Heat $heets’ self-titled debut offers a five-track lesson in growth and development, moving from uncertainty to confidence just 24 minutes.
Listening to the self-titled debut by Fredericton’s Heat $heets (She Said Feck Records) is a bit like hearing a band go from the just-starting-out phase to establishing the path they intend to follow. It’s like comparing a band’s first-ever song to one they wrote after rehearsing and gigging for a year or more. I’m not saying that’s a bad thing at all. In fact, if this is the case, I appreciate the honesty. I think a lot of bands are quick to ditch their early work instead of revisiting it after playing a dozen shows and learning to appreciate their material from a more critical perspective.
The reason I’m making this case for Heat $heets by Heat $heets has to do entirely with the way this five song EP progresses. The band literally seems to grow and improve as the tracks play through, and I love that. It’s a slow and rewarding reveal. Whether or not this was intentional or just a happy accident doesn’t matter. In this case, it’s effective and it works in their favour.
The EP’s opener establishes the groundwork. |4| says, “Hey. We’re a psych-rock band with a bit of 60’s garage happening and this is our first recording.” The playing is a little loose and there isn’t a lot of excitement in the song’s delivery. But if you’re with me on my hypothesis, the song could be anything. It doesn’t need to be exciting. Think of this as a conversation. We’re meeting these guys for the first time. We’re not going to start sharing photos of our kids and planning a road trip together. We need to at least know each other for more than the EP’s opening three minutes and fifty-four seconds.
When the second track kicks in (a song called Hyde), it’s like bam! – new band. The song’s melody and its delivery feel ten times more confident. The drums are punching with a bit more weight, the guitars have figured out their space and the vocals are right up front. Everything has moved up a notch. They’re showcasing some dynamics and genuine feel. This is where the head nodding begins.
NOTE: I didn’t set out to write a track by track review of this EP. But here we are. I think it’s the right course of action because as I’ve already pointed out, this EP is one solid, continuous progression. So let’s get back at it.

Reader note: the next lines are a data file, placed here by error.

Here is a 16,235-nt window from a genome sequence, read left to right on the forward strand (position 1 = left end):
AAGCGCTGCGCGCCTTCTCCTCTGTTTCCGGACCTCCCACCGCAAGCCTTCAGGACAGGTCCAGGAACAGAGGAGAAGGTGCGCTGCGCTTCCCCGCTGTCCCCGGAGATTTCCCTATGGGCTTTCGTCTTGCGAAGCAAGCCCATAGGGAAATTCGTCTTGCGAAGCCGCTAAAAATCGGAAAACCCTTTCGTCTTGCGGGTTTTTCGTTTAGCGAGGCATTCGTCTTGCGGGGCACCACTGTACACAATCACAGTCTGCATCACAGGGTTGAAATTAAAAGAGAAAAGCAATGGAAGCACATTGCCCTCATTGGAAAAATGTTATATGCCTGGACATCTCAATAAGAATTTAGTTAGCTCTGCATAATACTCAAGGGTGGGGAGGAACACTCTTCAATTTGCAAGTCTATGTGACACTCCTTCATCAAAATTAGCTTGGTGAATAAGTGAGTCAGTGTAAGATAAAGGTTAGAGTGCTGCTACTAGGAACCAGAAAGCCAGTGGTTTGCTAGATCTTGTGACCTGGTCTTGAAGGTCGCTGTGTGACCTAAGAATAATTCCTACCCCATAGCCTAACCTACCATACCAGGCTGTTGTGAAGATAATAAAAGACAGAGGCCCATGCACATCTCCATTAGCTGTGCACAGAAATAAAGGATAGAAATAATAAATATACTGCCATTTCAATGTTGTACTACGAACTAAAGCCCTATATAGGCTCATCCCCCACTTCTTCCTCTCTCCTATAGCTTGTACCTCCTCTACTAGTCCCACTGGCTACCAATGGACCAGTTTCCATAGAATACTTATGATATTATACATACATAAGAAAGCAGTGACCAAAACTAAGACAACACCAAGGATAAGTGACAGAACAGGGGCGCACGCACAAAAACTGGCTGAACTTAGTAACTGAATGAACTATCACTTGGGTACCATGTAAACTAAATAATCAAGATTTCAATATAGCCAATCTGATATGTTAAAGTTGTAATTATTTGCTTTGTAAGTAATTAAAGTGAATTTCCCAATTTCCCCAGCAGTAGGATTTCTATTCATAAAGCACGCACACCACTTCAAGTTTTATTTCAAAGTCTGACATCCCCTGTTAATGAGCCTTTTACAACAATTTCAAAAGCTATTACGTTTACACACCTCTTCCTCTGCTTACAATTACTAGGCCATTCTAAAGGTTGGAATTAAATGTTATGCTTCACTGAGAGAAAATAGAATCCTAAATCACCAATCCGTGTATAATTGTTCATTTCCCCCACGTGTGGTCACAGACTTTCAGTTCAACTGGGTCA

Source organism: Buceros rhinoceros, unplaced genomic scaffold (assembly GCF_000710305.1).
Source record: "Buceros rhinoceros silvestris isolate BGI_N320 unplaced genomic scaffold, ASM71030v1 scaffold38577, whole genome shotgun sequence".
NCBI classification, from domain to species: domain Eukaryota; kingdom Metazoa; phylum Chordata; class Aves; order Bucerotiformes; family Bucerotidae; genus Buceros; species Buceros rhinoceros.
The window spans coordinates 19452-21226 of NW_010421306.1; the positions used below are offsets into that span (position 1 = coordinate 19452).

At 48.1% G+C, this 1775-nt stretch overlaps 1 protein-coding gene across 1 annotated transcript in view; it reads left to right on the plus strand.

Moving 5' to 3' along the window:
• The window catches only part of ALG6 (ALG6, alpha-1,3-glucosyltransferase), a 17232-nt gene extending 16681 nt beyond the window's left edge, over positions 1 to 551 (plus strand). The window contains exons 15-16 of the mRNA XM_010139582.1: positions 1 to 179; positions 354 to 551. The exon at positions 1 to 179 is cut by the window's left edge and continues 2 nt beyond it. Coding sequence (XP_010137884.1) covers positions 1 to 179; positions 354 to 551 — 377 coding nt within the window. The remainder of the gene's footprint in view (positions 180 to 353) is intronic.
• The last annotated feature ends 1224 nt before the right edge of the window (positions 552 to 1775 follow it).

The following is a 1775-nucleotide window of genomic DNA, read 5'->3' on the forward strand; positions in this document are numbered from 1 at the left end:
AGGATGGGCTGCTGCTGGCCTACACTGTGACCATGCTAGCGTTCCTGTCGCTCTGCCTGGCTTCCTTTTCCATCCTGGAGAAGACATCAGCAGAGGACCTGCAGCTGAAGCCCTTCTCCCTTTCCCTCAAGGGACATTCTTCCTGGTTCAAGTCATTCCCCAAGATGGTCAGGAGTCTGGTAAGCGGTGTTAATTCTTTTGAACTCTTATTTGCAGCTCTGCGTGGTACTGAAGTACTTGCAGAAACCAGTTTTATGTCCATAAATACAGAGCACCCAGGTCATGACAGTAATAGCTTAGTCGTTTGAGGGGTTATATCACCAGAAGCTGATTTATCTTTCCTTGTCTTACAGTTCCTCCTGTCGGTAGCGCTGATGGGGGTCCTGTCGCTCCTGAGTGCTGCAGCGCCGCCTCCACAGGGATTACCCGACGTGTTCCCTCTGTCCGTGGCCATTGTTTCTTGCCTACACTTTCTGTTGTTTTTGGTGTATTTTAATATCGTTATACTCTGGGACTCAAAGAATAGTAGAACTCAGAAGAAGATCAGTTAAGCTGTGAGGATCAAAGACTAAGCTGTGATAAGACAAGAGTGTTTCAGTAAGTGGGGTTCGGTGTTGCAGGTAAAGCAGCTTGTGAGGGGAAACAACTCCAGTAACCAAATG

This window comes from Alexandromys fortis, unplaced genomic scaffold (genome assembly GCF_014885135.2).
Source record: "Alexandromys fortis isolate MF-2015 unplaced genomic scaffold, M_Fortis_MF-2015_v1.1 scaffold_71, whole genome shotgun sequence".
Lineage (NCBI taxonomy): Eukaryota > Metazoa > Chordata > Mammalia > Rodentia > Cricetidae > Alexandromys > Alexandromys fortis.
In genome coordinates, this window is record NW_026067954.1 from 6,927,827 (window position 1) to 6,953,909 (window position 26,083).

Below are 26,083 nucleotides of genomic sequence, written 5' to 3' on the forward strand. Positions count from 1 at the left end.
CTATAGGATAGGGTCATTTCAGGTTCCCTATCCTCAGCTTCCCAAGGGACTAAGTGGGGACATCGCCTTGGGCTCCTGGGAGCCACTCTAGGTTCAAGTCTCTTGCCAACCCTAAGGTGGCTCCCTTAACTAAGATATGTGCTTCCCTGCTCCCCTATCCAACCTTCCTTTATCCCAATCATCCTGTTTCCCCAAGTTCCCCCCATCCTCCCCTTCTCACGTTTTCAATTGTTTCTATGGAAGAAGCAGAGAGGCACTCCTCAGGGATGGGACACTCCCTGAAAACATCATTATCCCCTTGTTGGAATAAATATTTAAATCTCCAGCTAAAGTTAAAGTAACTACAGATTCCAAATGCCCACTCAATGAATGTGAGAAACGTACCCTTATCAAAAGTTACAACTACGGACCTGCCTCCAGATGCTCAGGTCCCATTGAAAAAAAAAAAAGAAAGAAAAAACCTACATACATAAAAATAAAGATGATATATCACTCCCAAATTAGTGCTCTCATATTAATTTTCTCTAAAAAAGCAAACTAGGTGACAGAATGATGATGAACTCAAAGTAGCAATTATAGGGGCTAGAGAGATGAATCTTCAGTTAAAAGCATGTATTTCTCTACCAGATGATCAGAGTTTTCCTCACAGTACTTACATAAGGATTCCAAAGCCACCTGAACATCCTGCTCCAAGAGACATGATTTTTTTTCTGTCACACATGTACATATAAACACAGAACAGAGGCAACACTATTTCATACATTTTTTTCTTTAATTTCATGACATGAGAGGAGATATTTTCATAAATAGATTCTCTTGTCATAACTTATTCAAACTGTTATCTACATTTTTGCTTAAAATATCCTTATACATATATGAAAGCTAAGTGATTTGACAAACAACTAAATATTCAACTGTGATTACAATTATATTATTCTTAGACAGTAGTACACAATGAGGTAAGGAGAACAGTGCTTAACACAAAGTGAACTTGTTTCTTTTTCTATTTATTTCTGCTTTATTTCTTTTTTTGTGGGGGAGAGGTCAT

So the band have introduced themselves and have evolved considerably over the past two tracks. Now with the confidence of an established band with an established identity, it’s time to have some fun. It’s time for Axel Grease. At this point the band haven’t just figured their shit out, but they’re expanding on a few ideas they set us up for on the last track. Here, the guitars sound like a pair of three year olds vibrating on a serious sugar high. They’re opening all the cupboard doors and they’re turning all the knobs just to see what happens. And we let them, because it’s fun.
This freedom continues on through Don’t Forget, with its did-I-just-hear-that-right guitar tones and its stop-n-go rhythms. It’s not until the song’s closing phrase, the very last turn through the ending cycle, that I’m reminded I’m listening to a debut recording. You can hear the band collectively rush to the last beat, unable to harness all the energy they just generated. One of the easiest ways to distinguish a new band from a more experienced one is how they execute their starts and stops. It usually takes a while for groups to realize that a beginning and an end are the two things that every song they’ll ever write will have in common. Clean starts and stops are only possible after a lot of rehearsing, refining and experience. They’re about communication and good communication takes time to develop.
From here we glide into the EP’s final track, Groger, probably the most realized track on the album and a fitting denouement to the evolution presented here on this introductory release. The confidence and the energy that grew over the previous four tracks has now reached a controlled state of delivery. The tempo has shifted down ever so slightly and to my ears, the band is now operating as a cohesive unit. Their path has been plotted and now they’re driving, confidently, with the windows down.
Bands these days carry a lot of undue pressure to put out the best sounding recordings they can right from the get go. As a listener, I don’t mind it at all when a band doesn’t sound perfect, especially on their debut. I kind of like it that way. For my ears, it’s the sound of honesty, because let’s face it, there aren’t many new bands who play perfectly. And really, there aren’t that many experienced bands that play perfectly either. Art should never been perfect. It can be tough for a new band to sound authentic on their first recording but I think that’s what Heat $heets gave us here. This EP is pure honesty, and for that reason, it deserves not only our full attention but also our sincere appreciation. We should all be so honest.